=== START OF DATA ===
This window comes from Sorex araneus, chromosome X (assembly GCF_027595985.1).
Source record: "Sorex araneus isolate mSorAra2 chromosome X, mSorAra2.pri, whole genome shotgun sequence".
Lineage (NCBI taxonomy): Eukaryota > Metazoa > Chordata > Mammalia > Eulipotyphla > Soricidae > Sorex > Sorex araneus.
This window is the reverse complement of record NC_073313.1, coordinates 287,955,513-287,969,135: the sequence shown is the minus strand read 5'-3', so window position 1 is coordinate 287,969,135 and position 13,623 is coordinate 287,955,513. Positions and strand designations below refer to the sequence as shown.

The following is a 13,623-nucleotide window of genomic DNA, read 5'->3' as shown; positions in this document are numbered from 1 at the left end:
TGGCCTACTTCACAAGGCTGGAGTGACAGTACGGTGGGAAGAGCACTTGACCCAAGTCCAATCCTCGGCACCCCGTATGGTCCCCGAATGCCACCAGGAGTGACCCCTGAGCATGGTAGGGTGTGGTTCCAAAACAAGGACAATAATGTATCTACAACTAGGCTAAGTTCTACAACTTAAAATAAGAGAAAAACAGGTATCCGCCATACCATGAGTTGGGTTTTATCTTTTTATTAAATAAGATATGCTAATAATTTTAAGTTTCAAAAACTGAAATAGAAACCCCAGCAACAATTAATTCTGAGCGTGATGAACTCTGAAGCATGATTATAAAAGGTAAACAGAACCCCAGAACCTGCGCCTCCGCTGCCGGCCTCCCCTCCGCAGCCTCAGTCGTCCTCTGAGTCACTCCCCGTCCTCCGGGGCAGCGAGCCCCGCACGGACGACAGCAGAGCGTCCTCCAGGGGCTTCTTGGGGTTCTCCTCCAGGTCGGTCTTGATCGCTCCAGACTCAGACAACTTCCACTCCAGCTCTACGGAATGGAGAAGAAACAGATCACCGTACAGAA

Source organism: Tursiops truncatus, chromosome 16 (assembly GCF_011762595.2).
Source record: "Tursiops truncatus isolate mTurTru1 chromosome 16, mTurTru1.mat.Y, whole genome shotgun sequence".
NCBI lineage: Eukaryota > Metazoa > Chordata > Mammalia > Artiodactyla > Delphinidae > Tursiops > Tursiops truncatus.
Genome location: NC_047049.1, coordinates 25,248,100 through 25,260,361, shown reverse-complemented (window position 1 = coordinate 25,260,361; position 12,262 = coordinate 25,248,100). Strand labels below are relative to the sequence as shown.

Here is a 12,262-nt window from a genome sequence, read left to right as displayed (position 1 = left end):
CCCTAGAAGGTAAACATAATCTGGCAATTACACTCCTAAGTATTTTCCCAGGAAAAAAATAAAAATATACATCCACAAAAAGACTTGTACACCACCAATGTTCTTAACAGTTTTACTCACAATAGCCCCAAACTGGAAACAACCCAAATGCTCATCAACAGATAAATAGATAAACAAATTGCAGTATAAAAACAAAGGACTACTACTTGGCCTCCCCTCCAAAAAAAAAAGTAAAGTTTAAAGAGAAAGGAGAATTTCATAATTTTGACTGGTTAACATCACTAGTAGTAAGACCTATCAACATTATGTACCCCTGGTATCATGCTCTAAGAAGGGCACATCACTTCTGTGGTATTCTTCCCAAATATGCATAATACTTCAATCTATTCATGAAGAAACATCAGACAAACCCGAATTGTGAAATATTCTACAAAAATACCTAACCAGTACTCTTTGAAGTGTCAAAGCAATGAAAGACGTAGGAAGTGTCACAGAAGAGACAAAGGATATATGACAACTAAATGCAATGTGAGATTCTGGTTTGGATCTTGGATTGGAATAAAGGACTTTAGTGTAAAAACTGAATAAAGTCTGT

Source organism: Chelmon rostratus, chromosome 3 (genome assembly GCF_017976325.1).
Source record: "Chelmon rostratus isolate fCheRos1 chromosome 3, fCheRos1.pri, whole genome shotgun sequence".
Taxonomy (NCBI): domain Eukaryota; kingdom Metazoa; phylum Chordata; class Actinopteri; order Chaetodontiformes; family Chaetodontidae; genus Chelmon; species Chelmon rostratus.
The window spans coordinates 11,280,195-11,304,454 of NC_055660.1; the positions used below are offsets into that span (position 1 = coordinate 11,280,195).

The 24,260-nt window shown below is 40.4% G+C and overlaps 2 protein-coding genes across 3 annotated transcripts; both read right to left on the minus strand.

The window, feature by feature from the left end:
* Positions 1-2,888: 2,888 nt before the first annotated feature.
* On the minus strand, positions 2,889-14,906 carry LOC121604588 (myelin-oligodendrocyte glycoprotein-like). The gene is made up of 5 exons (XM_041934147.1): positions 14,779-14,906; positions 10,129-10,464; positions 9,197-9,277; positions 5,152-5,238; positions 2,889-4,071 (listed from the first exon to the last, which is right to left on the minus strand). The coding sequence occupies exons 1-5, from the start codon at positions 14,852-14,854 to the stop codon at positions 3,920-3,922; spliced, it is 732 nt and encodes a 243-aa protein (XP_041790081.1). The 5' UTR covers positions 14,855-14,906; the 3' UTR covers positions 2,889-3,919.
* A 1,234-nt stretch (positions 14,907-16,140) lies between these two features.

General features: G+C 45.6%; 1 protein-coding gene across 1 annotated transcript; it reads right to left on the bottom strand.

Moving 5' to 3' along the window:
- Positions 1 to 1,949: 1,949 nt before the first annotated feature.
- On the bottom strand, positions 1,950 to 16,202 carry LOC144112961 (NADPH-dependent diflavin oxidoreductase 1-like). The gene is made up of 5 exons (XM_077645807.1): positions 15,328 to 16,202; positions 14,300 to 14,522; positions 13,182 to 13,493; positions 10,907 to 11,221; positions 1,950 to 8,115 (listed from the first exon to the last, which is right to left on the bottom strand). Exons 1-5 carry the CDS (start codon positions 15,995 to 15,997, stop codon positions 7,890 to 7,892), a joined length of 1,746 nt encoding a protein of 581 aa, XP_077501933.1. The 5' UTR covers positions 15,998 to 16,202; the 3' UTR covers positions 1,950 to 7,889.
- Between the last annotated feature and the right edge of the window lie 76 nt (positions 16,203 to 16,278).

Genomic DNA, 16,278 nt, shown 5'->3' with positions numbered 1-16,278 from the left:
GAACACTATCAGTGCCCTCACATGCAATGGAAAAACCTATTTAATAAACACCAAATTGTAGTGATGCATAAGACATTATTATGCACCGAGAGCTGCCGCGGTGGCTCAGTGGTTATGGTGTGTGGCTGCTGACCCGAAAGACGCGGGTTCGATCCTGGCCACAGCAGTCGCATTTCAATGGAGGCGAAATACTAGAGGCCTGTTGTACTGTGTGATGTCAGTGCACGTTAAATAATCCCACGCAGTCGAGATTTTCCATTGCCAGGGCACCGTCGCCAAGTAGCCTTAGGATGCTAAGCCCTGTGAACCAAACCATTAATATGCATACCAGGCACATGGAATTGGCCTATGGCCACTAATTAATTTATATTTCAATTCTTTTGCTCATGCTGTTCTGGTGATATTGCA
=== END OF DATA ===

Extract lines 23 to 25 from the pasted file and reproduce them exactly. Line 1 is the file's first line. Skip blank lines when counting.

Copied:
Moving 5' to 3' along the window:
- Positions 1 to 1,949: 1,949 nt before the first annotated feature.
- On the bottom strand, positions 1,950 to 16,202 carry LOC144112961 (NADPH-dependent diflavin oxidoreductase 1-like). The gene is made up of 5 exons (XM_077645807.1): positions 15,328 to 16,202; positions 14,300 to 14,522; positions 13,182 to 13,493; positions 10,907 to 11,221; positions 1,950 to 8,115 (listed from the first exon to the last, which is right to left on the bottom strand). Exons 1-5 carry the CDS (start codon positions 15,995 to 15,997, stop codon positions 7,890 to 7,892), a joined length of 1,746 nt encoding a protein of 581 aa, XP_077501933.1. The 5' UTR covers positions 15,998 to 16,202; the 3' UTR covers positions 1,950 to 7,889.